Choosing best wood for a table top can be quite cumbersome. That’s because there are as many choices of table tops in the market as there are needs for tables. So, it can be quite intimidating for you to choose the right kind of table top for a dining table, workbench top or any other kind of table. So when looking for the best kind of wood to suit your specific need for a table top, you’ll find that there is no one kind of wood that alone is the best. Much depends on the look, grain, and hardness of the wood, among other factors, and the environment in which it is placed.
Let’s look at a few kinds of table tops and how you should choose them:
Dining table top
Typically, a dining table is the focal point of every home, so naturally you’d be looking for one that’s a show-stopper. Your ideal dining table top would be strong and well designed and would seat as many people as your family comprises. It would also be made of the hardwood of your choice–oak, teak, mahogany, walnut, etc. You might also consider using plywood and MDF, though they aren’t as sturdy as hardwood.
Another good choice of wood for a dining table top is maple, a dense wood that takes to staining very well. It can be very stable if you have a wide table top. However be prepared to shell out a lot because this wood is expensive too, being slightly difficult to cut and requiring a lot of sanding to get a good finish.
Cedar is one of the best wood for table top but you must remember that it loses its fragrance with time. Also, it becomes brittle and doesn’t stain well. If pine is your favorite, that’s fine but you will need to use a sanding sealer when staining it. Besides, it has several knots and checks.
If you want to get a hardwood look from other kinds of wood, go in for clear fur. Staining it will give it a hardwood look.
A good choice to make if you’re looking for something sturdy is a weathered wood table taken from an old farmhouse. Its antiquity usually stands out to the extent that if it did have any scratches, they would have been absorbed into the wood’s basic design. So, if you have a young family, this one’s really practical.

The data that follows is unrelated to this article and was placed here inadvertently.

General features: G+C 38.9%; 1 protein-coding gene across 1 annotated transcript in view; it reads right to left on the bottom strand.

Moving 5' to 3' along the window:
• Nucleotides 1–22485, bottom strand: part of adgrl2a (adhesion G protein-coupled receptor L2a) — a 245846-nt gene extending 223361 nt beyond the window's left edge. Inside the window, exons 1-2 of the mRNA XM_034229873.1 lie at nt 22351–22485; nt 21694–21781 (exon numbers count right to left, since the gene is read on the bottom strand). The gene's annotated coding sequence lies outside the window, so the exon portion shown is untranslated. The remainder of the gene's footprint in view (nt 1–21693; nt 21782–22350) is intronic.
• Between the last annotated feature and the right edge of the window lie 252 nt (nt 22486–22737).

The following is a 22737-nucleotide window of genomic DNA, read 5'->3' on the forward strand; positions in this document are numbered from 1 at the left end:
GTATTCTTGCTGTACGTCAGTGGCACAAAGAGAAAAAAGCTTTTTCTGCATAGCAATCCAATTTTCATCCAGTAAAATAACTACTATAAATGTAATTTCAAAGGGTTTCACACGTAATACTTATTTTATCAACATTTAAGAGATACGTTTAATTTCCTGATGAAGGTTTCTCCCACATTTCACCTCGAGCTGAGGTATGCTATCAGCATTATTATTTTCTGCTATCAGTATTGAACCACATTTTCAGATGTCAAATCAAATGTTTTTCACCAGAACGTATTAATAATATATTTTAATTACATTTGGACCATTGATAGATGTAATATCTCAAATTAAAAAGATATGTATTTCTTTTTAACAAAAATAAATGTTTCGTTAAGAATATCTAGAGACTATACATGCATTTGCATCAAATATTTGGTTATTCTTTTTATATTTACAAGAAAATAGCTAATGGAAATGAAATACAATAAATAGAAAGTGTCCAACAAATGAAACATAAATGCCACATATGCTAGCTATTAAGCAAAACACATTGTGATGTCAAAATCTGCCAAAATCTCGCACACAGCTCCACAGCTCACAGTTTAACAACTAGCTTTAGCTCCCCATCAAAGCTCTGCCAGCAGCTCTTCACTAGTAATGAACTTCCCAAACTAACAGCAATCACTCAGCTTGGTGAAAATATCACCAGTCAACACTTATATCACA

If you have a transferrable job, you need something durable and lightweight like plywood.
If you find the market for good table tops too overwhelming, take the safe route by going in for a classic country table, made from oak, pine or any such robust wood. You can’t go wrong with a classic country table. For one, in size it would suit your family, and if you entertain regularly, it would be a practical size. Further, you can choose to go with a French colonial style of country table or an English country farmhouse style. Both are appealing in their own ways and are practical too.
When choosing a table top, you must consider its shape and color too. Choose a shape that will suit most rooms, say round or rectangular. A round table usually seats more people than a rectangular due to the latter’s fixed leg spots.
When selecting colors, erring on the side of conservatism is wise since trends change every now and then. Stick to red, blue, black and yellow, since these are considered classic colors. But take care when you choose black table tops as even the faintest scratch will be seen.
The kind of wood you choose to create your workbench top depends on the kind of work you want to do and your budget. This is because each kind of wood has its uniqueness, which will influence your overall decision.
For instance, if you choose to go with softwood like birch or pine, they aren’t as durable as hardwood and they dent easily. Pine also gives out a resin that sticks to your woodwork. Of course, they aren’t as expensive as their hardwood counterparts.
However, if you choose to go with sturdy, hardy and resilient hardwood like maple or oak, which are more expensive than others but damage less easily while you work on it, think about it seriously. This is because some hardwoods, like red oak, tend to splinter easily if banged a lot, so don’t go in for it if you need to create a table top that requires some amount of hammering.
Another consideration for you would be the extent of humidity in your environment. If you choose a type of wood that regularly expands and contracts depending on the season, eventually it will warp. So, think hard before choosing.
Hardwood ply: Yet another feasible option is hardwood ply. This wood is far sturdier than Medium Density Fiberboard (MDF) and is available in a variety of woods like cherry, birch and maple. To make your table top really solid, all you need do is to put some trimmings around the edges of your table top.
You can choose to go either with plywood or MDF when creating a workbench top for a variety of reasons. They are:
Plywood: If you choose to have a table top that will be flushed with the frame, plywood is a good option. The surface will remain safe from damage that your woodworker’s tools and materials may cause, and it could also be sanded down easily. Plywood remains unchanged by passing seasons, so it doesn’t warp due to atmospheric moisture content. The surface of a plywood top table may not be very strong, so you can enhance it by using several layers of ¾-inch plywood on the table top.
Medium Density Fiberboard (MDF): If your bench goes beyond the frame of your workbench to accommodate a few clamps, go with MDF, as like plywood, it does not warp or bend due to changes in moisture levels. Besides, it can also be sanded down if it is ever damaged. You also get a much flatter table top surface than plywood would give you.